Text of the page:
How Le Monde is using podcasts to drive digital subscriptions

French news publisher Le Monde has launched three podcast
series adapted from investigative articles that have been
successful at driving high numbers of subscriptions.

The first podcast series, “Sept ans de trahisons,” (“Seven
years of betrayal,”) launched Sept. 3. and is adapted from
investigative reporting into problems within France’s Socialist
Party, by two Le Monde journalists. The series is told over five
10-minute-long episodes and produced in partnership with
Spotify.

The second series, “Le goût de M,” (“The Taste of M,”
from the newspaper’s lifestyle supplement, M Magazine), features
interviews from key figures in culture, fashion and cuisine over 15
30-minute-long episodes. The third podcast series, “S’aimer
comme on se quitte,” (“Loving each other as we leave each
other”) also in partnership with Spotify, is based on a series of
love stories told over 10 episodes each 20 minutes long. These two
podcasts will be distributed over the next two months.

While adapting original reporting from the paper mitigated some
of the risks associated with launching new formats, those who read
the original will still find it worthwhile to listen for additional
features, according to Alexis Delcambre, Le Monde’s deputy
editor for digital. “Seven years of betrayal” includes
behind-the-scenes recorded conversations that informed the
investigation. The podcast has had 30,000 listens for the first
three episodes over five days.

According to the publisher, 19% of the users who listened to the
podcast have read at least one article of the original written
series, others have subscribed to Le Monde. Delcambre couldn’t
share exact numbers but said these articles were some of the most
successful at converting subscribers this year.

“This is a good illustration of the way it connects with our
digital strategy around subscribers,” said Delcambre.
“Subscriptions is the core of our strategy, bringing interesting
and free content to platforms is also a part of that. Podcasts are
a way to connect with new audiences. For audiences who may not come
by themselves to Le Monde, this can be a contribution to driving
our long-term strategy of digital subscriptions.”

Le Monde has just over 200,000 digital subscribers, he added,
growing around 15,000 each month. In January this year,
Le Monde told Digiday
the goal for 2019 is to reach 220,000
digital subscribers. Le Monde has a premium paywall, where
subscribers pay €9.90 ($10.94) a month for digital access to
around 37% of Le Monde’s best content. The rest is open
access.

Le Monde’s previous audio efforts, which ended around five
years ago before podcast listening had its renaissance, were audio
compilations of the top news stories. Since then video, like
Snapchat and YouTube, has been a priority.

Before launching into the podcast market, Le Monde had to work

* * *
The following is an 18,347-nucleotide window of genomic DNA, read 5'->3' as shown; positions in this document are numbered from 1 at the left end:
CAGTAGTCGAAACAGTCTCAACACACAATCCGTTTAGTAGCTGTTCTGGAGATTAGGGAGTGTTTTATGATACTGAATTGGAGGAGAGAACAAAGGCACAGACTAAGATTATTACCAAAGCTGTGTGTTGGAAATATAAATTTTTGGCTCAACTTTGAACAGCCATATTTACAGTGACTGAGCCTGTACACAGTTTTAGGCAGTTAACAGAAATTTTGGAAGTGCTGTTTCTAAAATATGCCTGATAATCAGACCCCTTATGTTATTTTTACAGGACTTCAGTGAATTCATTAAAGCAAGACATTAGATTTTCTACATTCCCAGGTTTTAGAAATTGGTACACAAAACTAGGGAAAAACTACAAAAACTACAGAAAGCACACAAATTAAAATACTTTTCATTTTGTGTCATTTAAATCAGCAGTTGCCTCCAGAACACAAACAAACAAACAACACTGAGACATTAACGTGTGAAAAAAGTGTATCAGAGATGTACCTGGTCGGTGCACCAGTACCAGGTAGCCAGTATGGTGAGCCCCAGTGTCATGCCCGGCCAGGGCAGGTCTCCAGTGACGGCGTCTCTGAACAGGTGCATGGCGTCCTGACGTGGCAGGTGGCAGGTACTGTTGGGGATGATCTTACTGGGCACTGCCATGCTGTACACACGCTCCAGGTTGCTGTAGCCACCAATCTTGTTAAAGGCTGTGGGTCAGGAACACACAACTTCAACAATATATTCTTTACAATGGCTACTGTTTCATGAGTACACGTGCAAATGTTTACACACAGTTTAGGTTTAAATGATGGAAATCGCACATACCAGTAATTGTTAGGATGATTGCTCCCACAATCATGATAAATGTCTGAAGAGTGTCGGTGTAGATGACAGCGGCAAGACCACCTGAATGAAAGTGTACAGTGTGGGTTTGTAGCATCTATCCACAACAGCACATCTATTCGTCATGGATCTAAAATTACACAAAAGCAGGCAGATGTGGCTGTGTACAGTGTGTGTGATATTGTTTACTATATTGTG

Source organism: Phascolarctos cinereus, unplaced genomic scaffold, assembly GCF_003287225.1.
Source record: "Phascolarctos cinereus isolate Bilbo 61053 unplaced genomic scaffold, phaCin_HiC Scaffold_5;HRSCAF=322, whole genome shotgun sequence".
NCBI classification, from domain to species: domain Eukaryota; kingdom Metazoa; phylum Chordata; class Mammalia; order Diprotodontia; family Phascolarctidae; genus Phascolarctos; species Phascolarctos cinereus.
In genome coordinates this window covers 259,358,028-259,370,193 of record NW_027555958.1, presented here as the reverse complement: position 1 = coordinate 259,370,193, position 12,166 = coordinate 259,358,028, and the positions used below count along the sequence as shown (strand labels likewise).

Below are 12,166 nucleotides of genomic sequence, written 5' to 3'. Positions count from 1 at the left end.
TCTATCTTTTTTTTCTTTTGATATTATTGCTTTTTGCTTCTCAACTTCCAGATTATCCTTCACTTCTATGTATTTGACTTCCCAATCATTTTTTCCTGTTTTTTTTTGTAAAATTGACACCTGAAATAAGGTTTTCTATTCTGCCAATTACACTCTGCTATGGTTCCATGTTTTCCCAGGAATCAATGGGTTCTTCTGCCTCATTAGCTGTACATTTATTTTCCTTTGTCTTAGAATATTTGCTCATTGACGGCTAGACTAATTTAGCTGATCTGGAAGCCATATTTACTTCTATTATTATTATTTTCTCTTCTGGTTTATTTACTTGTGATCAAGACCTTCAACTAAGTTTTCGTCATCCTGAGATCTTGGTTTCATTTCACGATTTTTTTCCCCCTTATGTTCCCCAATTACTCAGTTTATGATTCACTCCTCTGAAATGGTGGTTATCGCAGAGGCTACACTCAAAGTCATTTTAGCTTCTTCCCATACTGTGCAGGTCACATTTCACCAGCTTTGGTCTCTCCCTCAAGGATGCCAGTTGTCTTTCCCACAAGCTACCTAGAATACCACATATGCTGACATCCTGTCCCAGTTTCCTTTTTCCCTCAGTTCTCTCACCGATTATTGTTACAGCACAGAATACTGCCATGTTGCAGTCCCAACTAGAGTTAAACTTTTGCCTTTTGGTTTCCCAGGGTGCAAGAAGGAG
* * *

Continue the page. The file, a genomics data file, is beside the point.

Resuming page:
out the best production model that didn’t require a big
investment, like hiring a new team of audio developers, before it
could prove it would work. The two podcast series in partnership
with Spotify will be funded by the platform and distributed on Le
Monde and Spotify globally. According to Delcambre, it’s looking
at how to monetize the podcast series produced in-house through
partnerships and spot ads.

As with Facebook, Snapchat, Netflix and other platform
relationships, in-audio publishers have to weigh their options,
trading exclusive distribution for some funding. Distributing on
Spotify and its own platform will put a limit on Le Monde’s
podcast reach.

Currently, Spotify accounts for about 15% of the total
podcast-listening environment, according to sources, but it has
been getting more bullish, putting pressure on rival platforms.
Since February, it’s grown the number of podcast titles available
on its platform from
185,000 to 450,000.
Tens of millions of people listen to
podcasts on the platform, according to Spotify. By next year, it
hopes to have hundreds of original and semi-exclusive podcasts on
the platform thanks to the $500 million it’s
earmarked this year to buy podcast-related businesses, adding to
Gimlet and Parcast.

Meanwhile, Apple, which accounts for about 75% of podcast
listening, has more than 750,000 podcast titles available on its
platform, and it hasn’t yet got into original audio
productions.

The success of Le Monde’s podcast projects will determine
which other stories to turn into podcasts and which additional
hires it needs. Four people worked on “Seven years of
betrayal,” the two journalists on the case and two producers. It
flexes up for other series, using contractors and staffers from
Spotify.

Le Monde first needs to make sure it can drive enough audience
through its own platforms to account for the restrictions on
others.

“This is a trial,” said Delcambre. “We don’t know what
audience Le Monde can bring to a podcast; this is the question we
have to answer.”

The post
How Le Monde is using podcasts to drive digital subscriptions

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Source: FS – _Marketing
How Le Monde is using podcasts to drive digital subscriptions